On 1 December 2010 a new ‘Pool Safety Certificate’ disclosure regime was introduced in Queensland. The new rules commenced on 1 December 2010 with disclosure obligations applying immediately for all contracts where the property sold includes a pool (which includes lots in a body corporate).
The primary effect of these laws in relation to the sale of management rights relates to disclosure within the lot contract. The changes have brought about a new contract for sale of residential lot in a CTS. The relevant contract is now the 4th addition. The new contract includes specific reference to the pool disclosures.
The contract differentiates between a non-shared pool and a shared pool. A shared pool is a pool on common property for use by residents while a non-shared pool in a body corporate would be a private pool forming part of a lot in a body corporate. In most cases a scheme which includes management rights will have a shared pool.
For contracts entered into after 1 December 2010 the law requires that:
- if the shared pool has been inspected by a licensed and qualified building certifier and a ‘Pool Safety Certificate’ issued, the certificate must be provided to the buyer before settlement of the contract (and of course can be provided prior to entry into the contract); or
- if there has not been a ‘Pool Safety Certificate’ issued for the shared pool then:
- ‘Notice of No Pool Safety Certificate’ must be provided to the purchaser prior to entry into the contract; and
- the ‘Notice of No Pool Safety Certificate’ must be provided to the body corporate and the Department of Infrastructure and Planning prior to settlement of the contract. This responsibility will rest with the seller.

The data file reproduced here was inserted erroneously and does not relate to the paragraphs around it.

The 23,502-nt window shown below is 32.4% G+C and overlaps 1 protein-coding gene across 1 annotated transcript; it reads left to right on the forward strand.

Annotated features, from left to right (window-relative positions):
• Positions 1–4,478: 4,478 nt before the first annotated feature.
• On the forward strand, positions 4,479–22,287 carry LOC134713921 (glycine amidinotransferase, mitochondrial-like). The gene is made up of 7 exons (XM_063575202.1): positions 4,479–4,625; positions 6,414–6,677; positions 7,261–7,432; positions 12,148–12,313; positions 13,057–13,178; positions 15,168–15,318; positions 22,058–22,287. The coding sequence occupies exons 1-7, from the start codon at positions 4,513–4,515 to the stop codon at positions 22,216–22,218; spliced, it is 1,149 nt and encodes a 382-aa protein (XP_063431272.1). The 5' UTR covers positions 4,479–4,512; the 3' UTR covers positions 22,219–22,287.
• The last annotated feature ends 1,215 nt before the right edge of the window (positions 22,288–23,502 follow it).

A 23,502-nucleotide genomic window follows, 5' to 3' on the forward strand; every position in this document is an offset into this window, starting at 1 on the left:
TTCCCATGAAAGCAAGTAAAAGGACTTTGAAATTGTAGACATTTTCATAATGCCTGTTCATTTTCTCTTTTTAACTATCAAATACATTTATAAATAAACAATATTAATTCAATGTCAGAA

The ‘Pool Safety Certificate’ is a Form 23. The ‘Notice of No Pool Safety Certificate’ is a Form 36. These forms can be located on the Department of Infrastructure and Planning website. The forms are intended to help prospective buyers make a more informed decision about purchasing a property.
In the case of a shared pool, even though the body corporate is responsible for ensuring compliance with pool safety standards the seller of the lot is the person to execute the form. If a ‘Pool Safety Certificate’ has not been issued, or the seller does not comply with the above notice provisions, the buyer does not have a right to terminate the contract but the seller may be liable to a penalty of up $16,500.
Although not relevant to the contract or settlement process, certain post settlement obligations are placed on a body corporate once they receive a ‘Notice of No Pool Certificate’. For a body corporate at which only short term accommodation is provided (ie motel, hotel, resorts and back packers’ hostel) the body corporate must ensure by 1 June 2011 that they have obtained their first ‘Pool Safety Certificate’. For any other shared pool (ie permanent residential bodies corporate), they have until 1 December 2012 to ensure that they have obtained their first ‘Pool Safety Certificate’. The aim of the new laws is to have all pools included on the Pool Safety Register by 4 May 2011.
A ‘Pool Safety Certificate’ must be valid if it is to be disclosed. The ‘Pool Safety Certificate’ appears only to have currency for one year.
Therefore the main role as agent for the seller you must play in regards to the new regime is:
- Ask the seller if a ‘Pool Safety Certificate’ exists and arrange for a Form 23 to be completed and executed by the seller (the seller will have to source information form the body corporate to fill in this form).
- If a ‘Pool Safety Certificate’ does not exist arrange for a Form 36 to be completed and executed by the seller.
- Ensure that the new version 4 residential lot contract is used and ensure that the correct items are chosen.